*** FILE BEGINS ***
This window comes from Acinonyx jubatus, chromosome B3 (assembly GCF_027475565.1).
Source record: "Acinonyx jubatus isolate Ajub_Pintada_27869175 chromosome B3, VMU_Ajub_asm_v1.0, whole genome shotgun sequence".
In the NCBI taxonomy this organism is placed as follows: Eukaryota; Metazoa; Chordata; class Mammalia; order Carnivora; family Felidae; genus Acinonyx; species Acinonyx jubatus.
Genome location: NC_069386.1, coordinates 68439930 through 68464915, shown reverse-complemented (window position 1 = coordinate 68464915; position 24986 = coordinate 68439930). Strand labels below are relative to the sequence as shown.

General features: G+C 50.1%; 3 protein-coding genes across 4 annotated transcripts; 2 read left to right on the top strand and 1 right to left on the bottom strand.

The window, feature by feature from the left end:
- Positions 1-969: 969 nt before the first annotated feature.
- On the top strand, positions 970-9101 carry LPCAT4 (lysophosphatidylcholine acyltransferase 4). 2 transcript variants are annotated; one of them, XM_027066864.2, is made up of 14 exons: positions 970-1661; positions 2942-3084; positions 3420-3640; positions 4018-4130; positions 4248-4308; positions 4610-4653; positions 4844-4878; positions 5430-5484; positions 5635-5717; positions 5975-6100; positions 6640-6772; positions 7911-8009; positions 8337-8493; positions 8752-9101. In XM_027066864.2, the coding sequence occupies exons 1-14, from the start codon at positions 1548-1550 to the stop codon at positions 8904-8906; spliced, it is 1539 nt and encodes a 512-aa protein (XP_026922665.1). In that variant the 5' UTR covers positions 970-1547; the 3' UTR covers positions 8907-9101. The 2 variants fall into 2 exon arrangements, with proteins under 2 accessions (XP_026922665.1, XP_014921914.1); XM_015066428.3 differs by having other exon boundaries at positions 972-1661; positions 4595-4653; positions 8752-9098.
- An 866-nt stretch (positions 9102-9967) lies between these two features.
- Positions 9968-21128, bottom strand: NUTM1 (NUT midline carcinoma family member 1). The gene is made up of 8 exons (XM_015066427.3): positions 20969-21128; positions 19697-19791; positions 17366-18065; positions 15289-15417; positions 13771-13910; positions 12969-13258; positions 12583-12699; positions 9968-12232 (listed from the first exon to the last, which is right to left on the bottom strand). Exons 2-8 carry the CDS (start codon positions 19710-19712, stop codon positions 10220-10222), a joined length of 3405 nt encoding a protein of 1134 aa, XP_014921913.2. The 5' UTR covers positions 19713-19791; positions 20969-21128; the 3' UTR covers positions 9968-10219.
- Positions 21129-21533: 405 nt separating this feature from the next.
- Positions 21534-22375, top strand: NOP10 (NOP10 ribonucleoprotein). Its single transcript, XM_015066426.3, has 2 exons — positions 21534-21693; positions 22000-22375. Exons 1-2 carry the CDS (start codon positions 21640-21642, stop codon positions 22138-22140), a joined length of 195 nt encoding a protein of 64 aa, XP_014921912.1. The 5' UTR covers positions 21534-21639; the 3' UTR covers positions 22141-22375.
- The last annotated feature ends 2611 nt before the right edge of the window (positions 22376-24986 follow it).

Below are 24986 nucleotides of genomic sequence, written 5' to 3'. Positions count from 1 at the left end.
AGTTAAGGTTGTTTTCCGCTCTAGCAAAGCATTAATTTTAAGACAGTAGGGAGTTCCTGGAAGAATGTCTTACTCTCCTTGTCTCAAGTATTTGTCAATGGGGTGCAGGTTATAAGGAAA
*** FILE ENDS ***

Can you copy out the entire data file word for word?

This window comes from Acinonyx jubatus, chromosome B3 (assembly GCF_027475565.1).
Source record: "Acinonyx jubatus isolate Ajub_Pintada_27869175 chromosome B3, VMU_Ajub_asm_v1.0, whole genome shotgun sequence".
In the NCBI taxonomy this organism is placed as follows: Eukaryota; Metazoa; Chordata; class Mammalia; order Carnivora; family Felidae; genus Acinonyx; species Acinonyx jubatus.
Genome location: NC_069386.1, coordinates 68439930 through 68464915, shown reverse-complemented (window position 1 = coordinate 68464915; position 24986 = coordinate 68439930). Strand labels below are relative to the sequence as shown.

General features: G+C 50.1%; 3 protein-coding genes across 4 annotated transcripts; 2 read left to right on the top strand and 1 right to left on the bottom strand.

The window, feature by feature from the left end:
- Positions 1-969: 969 nt before the first annotated feature.
- On the top strand, positions 970-9101 carry LPCAT4 (lysophosphatidylcholine acyltransferase 4). 2 transcript variants are annotated; one of them, XM_027066864.2, is made up of 14 exons: positions 970-1661; positions 2942-3084; positions 3420-3640; positions 4018-4130; positions 4248-4308; positions 4610-4653; positions 4844-4878; positions 5430-5484; positions 5635-5717; positions 5975-6100; positions 6640-6772; positions 7911-8009; positions 8337-8493; positions 8752-9101. In XM_027066864.2, the coding sequence occupies exons 1-14, from the start codon at positions 1548-1550 to the stop codon at positions 8904-8906; spliced, it is 1539 nt and encodes a 512-aa protein (XP_026922665.1). In that variant the 5' UTR covers positions 970-1547; the 3' UTR covers positions 8907-9101. The 2 variants fall into 2 exon arrangements, with proteins under 2 accessions (XP_026922665.1, XP_014921914.1); XM_015066428.3 differs by having other exon boundaries at positions 972-1661; positions 4595-4653; positions 8752-9098.
- An 866-nt stretch (positions 9102-9967) lies between these two features.
- Positions 9968-21128, bottom strand: NUTM1 (NUT midline carcinoma family member 1). The gene is made up of 8 exons (XM_015066427.3): positions 20969-21128; positions 19697-19791; positions 17366-18065; positions 15289-15417; positions 13771-13910; positions 12969-13258; positions 12583-12699; positions 9968-12232 (listed from the first exon to the last, which is right to left on the bottom strand). Exons 2-8 carry the CDS (start codon positions 19710-19712, stop codon positions 10220-10222), a joined length of 3405 nt encoding a protein of 1134 aa, XP_014921913.2. The 5' UTR covers positions 19713-19791; positions 20969-21128; the 3' UTR covers positions 9968-10219.
- Positions 21129-21533: 405 nt separating this feature from the next.
- Positions 21534-22375, top strand: NOP10 (NOP10 ribonucleoprotein). Its single transcript, XM_015066426.3, has 2 exons — positions 21534-21693; positions 22000-22375. Exons 1-2 carry the CDS (start codon positions 21640-21642, stop codon positions 22138-22140), a joined length of 195 nt encoding a protein of 64 aa, XP_014921912.1. The 5' UTR covers positions 21534-21639; the 3' UTR covers positions 22141-22375.
- The last annotated feature ends 2611 nt before the right edge of the window (positions 22376-24986 follow it).

Below are 24986 nucleotides of genomic sequence, written 5' to 3'. Positions count from 1 at the left end.
AGTTAAGGTTGTTTTCCGCTCTAGCAAAGCATTAATTTTAAGACAGTAGGGAGTTCCTGGAAGAATGTCTTACTCTCCTTGTCTCAAGTATTTGTCAATGGGGTGCAGGTTATAAGGAAA